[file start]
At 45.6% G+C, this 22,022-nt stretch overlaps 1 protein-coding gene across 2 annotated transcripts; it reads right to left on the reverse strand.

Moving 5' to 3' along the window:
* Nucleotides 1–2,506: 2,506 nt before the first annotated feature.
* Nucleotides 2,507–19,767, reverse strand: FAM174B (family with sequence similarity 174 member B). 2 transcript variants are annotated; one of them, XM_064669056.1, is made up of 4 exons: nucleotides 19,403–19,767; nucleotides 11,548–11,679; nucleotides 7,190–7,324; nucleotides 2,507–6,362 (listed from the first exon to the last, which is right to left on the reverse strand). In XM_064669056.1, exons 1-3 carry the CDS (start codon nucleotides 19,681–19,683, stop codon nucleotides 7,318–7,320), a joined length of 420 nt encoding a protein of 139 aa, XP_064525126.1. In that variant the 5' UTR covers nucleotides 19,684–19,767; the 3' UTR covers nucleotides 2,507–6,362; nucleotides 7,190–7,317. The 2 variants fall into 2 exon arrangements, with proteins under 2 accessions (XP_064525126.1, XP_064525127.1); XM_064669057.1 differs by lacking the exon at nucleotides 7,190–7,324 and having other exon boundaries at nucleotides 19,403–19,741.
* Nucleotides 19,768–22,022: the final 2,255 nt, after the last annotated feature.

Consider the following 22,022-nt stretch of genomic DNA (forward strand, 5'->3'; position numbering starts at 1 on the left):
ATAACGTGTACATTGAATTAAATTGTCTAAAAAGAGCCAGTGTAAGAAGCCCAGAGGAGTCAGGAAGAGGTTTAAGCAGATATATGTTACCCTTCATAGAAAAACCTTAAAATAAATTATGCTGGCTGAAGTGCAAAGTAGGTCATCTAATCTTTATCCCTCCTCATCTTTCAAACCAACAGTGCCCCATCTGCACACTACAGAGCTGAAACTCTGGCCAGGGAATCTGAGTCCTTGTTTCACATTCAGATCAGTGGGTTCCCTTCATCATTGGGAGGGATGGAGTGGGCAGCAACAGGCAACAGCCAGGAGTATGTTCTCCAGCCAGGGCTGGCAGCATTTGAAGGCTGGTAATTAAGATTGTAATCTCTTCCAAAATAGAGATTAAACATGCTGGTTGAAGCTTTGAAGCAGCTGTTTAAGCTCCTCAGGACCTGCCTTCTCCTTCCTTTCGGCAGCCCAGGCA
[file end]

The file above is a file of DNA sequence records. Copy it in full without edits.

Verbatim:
At 45.6% G+C, this 22,022-nt stretch overlaps 1 protein-coding gene across 2 annotated transcripts; it reads right to left on the reverse strand.

Moving 5' to 3' along the window:
* Nucleotides 1–2,506: 2,506 nt before the first annotated feature.
* Nucleotides 2,507–19,767, reverse strand: FAM174B (family with sequence similarity 174 member B). 2 transcript variants are annotated; one of them, XM_064669056.1, is made up of 4 exons: nucleotides 19,403–19,767; nucleotides 11,548–11,679; nucleotides 7,190–7,324; nucleotides 2,507–6,362 (listed from the first exon to the last, which is right to left on the reverse strand). In XM_064669056.1, exons 1-3 carry the CDS (start codon nucleotides 19,681–19,683, stop codon nucleotides 7,318–7,320), a joined length of 420 nt encoding a protein of 139 aa, XP_064525126.1. In that variant the 5' UTR covers nucleotides 19,684–19,767; the 3' UTR covers nucleotides 2,507–6,362; nucleotides 7,190–7,317. The 2 variants fall into 2 exon arrangements, with proteins under 2 accessions (XP_064525126.1, XP_064525127.1); XM_064669057.1 differs by lacking the exon at nucleotides 7,190–7,324 and having other exon boundaries at nucleotides 19,403–19,741.
* Nucleotides 19,768–22,022: the final 2,255 nt, after the last annotated feature.

Consider the following 22,022-nt stretch of genomic DNA (forward strand, 5'->3'; position numbering starts at 1 on the left):
ATAACGTGTACATTGAATTAAATTGTCTAAAAAGAGCCAGTGTAAGAAGCCCAGAGGAGTCAGGAAGAGGTTTAAGCAGATATATGTTACCCTTCATAGAAAAACCTTAAAATAAATTATGCTGGCTGAAGTGCAAAGTAGGTCATCTAATCTTTATCCCTCCTCATCTTTCAAACCAACAGTGCCCCATCTGCACACTACAGAGCTGAAACTCTGGCCAGGGAATCTGAGTCCTTGTTTCACATTCAGATCAGTGGGTTCCCTTCATCATTGGGAGGGATGGAGTGGGCAGCAACAGGCAACAGCCAGGAGTATGTTCTCCAGCCAGGGCTGGCAGCATTTGAAGGCTGGTAATTAAGATTGTAATCTCTTCCAAAATAGAGATTAAACATGCTGGTTGAAGCTTTGAAGCAGCTGTTTAAGCTCCTCAGGACCTGCCTTCTCCTTCCTTTCGGCAGCCCAGGCA